Click fraud is a type of Internet crime that occurs in pay per click online advertising when a person, automated script, or computer program imitates a legitimate user of a web browser clicking on an ad for the purpose of generating a charge per click without having actual interest in the target of the ad's link. Click fraud is the subject of some controversy and increasing litigation due to the advertising networks being a key beneficiary of the fraud.

          Use of a computer to commit this type of Internet fraud is a felony in many jurisdictions, for example, as covered by Penal code 502 in California, USA, and the Computer Misuse Act 1990 in the United Kingdom. There have been arrests relating to click fraud with regard to malicious clicking in order to deplete a competitor's advertising budget[citation needed].

          While not being done 'for a profit' it's still an asshat move to make.

          • Re: (Score:3, Interesting)

            by John Hasler (414242)

            It is not actionable if the clicker does not expect to profit by it.

            • Re: (Score:3, Informative)

              by FatdogHaiku (978357)
              I would not bet on that. A quick look at the California law shows plenty of ambiguity.
              http://nsi.org/Library/Compsec/computerlaw/Californ.txt [nsi.org]
              Here are a couple of catchy little numbers from that page, all under the sub heading "any person who commits any of the following acts is guilty of a public offense":

              Knowingly and without permission disrupts or causes the disruption of computer services or denies or causes the denial of computer services to an authorized user of a computer, computer system, or comp
        • by buchner.johannes (1139593) on Thursday March 12, 2009 @08:52PM (#27175949) Homepage Journal

          Look mean while you press the button.

    • by cjb658 (1235986) on Thursday March 12, 2009 @07:45PM (#27175387) Journal

      Actually, I think I already have Google ads blocked...

      Will false-positives hurt them more than just adblocking them?

      Way more.

      I'm an AdWords user and I pay $1 every time someone clicks my ad.

      I quit using their "affiliates" because I was getting a lot of clicks from cybersquatting sites.

  • I think the better approach is to give Google the finger and start using other tools.
    • by hairyfeet (841228) <bassbeast1968@NOsPAM.gmail.com> on Thursday March 12, 2009 @10:46PM (#27176769) Journal

      Yahoo search is REALLY good now, seriously. The links are a lot more often exactly what I am looking for, and unlike the "more" tab on Google, which just tries to push more Google crap like Google Blogs, the "more" tab is actually really useful. For example, let us say I put in Bioshock. Under the more tab it would have Bioshock reviews, patches, cheats, walkthroughs, etc. For the Dark Knight it has Dark Knight movie, trailer, Christopher Nolan, Heath ledger, etc.

      So if you want to stick it to Google and their spying BS, why not try Yahoo? Competition is always good, Yahoo Search is really nice now, and it certainly stomps anything MSFT has ever done in the search field(not that it is hard to top them) but it really is a nicer experience IMHO than Google search. So why not give it a go? All you have to lose is a little time.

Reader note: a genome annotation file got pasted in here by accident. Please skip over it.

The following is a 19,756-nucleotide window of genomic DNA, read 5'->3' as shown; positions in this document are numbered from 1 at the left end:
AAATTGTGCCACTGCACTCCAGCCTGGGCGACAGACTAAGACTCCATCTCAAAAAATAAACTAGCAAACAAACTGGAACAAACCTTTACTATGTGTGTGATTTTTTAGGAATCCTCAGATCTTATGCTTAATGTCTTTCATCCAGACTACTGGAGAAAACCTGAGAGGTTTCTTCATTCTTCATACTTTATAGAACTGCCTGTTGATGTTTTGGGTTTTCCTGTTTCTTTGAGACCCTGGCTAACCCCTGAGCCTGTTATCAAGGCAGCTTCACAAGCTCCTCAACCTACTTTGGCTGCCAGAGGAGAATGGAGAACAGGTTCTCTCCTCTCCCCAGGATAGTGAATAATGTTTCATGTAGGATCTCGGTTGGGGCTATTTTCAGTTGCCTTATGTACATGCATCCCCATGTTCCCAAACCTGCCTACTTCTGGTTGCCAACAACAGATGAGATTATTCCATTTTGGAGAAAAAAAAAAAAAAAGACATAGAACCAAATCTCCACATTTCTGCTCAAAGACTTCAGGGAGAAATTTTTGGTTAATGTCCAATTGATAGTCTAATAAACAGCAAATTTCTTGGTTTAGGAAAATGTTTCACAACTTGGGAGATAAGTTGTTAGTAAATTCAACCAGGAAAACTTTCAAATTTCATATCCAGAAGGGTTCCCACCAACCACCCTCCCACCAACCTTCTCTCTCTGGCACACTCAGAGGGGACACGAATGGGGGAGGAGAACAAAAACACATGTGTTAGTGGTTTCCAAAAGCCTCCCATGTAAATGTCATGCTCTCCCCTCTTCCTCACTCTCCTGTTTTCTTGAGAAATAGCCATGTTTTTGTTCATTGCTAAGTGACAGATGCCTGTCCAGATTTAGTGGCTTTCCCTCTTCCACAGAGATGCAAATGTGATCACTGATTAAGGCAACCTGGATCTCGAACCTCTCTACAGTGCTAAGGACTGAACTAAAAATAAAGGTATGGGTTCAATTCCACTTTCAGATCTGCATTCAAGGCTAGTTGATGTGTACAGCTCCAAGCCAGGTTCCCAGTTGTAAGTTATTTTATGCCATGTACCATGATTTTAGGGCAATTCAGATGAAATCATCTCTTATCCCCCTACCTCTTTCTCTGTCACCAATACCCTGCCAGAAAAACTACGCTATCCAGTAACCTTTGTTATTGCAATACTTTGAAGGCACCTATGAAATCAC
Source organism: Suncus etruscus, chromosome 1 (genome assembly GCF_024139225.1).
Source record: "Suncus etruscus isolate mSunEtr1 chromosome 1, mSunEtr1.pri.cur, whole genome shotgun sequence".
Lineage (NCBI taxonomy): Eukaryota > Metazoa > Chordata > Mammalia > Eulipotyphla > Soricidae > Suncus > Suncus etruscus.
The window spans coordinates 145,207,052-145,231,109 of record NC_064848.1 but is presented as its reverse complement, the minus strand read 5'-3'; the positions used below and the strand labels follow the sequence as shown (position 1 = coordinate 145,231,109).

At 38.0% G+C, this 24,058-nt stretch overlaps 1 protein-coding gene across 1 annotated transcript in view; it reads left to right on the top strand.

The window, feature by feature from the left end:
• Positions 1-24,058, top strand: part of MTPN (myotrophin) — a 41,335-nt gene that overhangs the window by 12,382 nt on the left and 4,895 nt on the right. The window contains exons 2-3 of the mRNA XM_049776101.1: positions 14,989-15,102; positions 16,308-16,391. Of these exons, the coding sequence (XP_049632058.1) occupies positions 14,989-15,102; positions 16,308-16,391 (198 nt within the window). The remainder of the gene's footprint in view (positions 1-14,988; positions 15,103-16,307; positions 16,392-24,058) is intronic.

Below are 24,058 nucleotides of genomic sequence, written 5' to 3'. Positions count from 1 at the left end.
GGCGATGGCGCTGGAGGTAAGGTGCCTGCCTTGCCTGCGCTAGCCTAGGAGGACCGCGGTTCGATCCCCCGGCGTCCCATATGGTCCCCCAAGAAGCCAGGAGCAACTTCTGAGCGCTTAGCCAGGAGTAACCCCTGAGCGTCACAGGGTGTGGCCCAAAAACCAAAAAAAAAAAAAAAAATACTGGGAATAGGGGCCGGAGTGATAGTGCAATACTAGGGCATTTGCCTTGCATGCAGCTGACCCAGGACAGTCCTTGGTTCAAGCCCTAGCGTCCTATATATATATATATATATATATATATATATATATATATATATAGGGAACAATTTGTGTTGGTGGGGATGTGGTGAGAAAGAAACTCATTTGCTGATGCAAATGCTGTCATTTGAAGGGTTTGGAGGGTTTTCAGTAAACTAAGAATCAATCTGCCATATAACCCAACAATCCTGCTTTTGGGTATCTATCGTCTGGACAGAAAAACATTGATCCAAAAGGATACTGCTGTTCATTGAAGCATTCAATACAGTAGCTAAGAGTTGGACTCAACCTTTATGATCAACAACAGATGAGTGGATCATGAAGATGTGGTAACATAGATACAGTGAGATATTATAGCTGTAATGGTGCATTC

• Re: (Score:3, Informative)

        Yahoo still doesn't get it done for me - I still often have to search elsewhere for what I need. I mainly now use ask.com. Google's image search is still better but I prefer ask.com for my day-to-day text searches.
  • Adblock? (Score:5, Insightful)

    by Hatta (162192) on Thursday March 12, 2009 @05:56PM (#27173945) Journal

    Isn't adblock enough? I hate advertising, but as long as I can opt out it's OK with me.

    • Re: (Score:3, Funny)

      Why do you hate the free market?!

      • Why do you hate the free market?!

        Because in soviet russia, market hates YOU!

      • Re:Adblock? (Score:5, Insightful)

        by Tony Hoyle (11698) * <tmh@nodomain.org> on Thursday March 12, 2009 @06:43PM (#27174635) Homepage

        This *is* the free market. Problem (ads) appears, solution (adblock) is developed, and becomes popular.

        Advertisers have no more right to force me to view their ads than coke has to force me to by fizzy drinks.

        • Re: (Score:3, Funny)

          by LandDolphin (1202876)
          Executive Order 28253 clearly states that you do have to drink Fizzy Drinks.
          • by Tanktalus (794810)

            "This Presidency is brought to you by Coca Cola(TM), 'The Coke side of Politics', and Ford, where Lobbying is Job 2, right after Quality."

            • Re: (Score:3, Funny)

              by LandDolphin (1202876)

              'The Coke side of Politics',

              Why bring Ted Kennedy into this?

              • Re: (Score:3, Funny)

                by Anonymous Coward

                'The Coke side of Politics',

                Why bring Ted Kennedy into this?

                Don't you mean Barack Obama [washingtonpost.com]?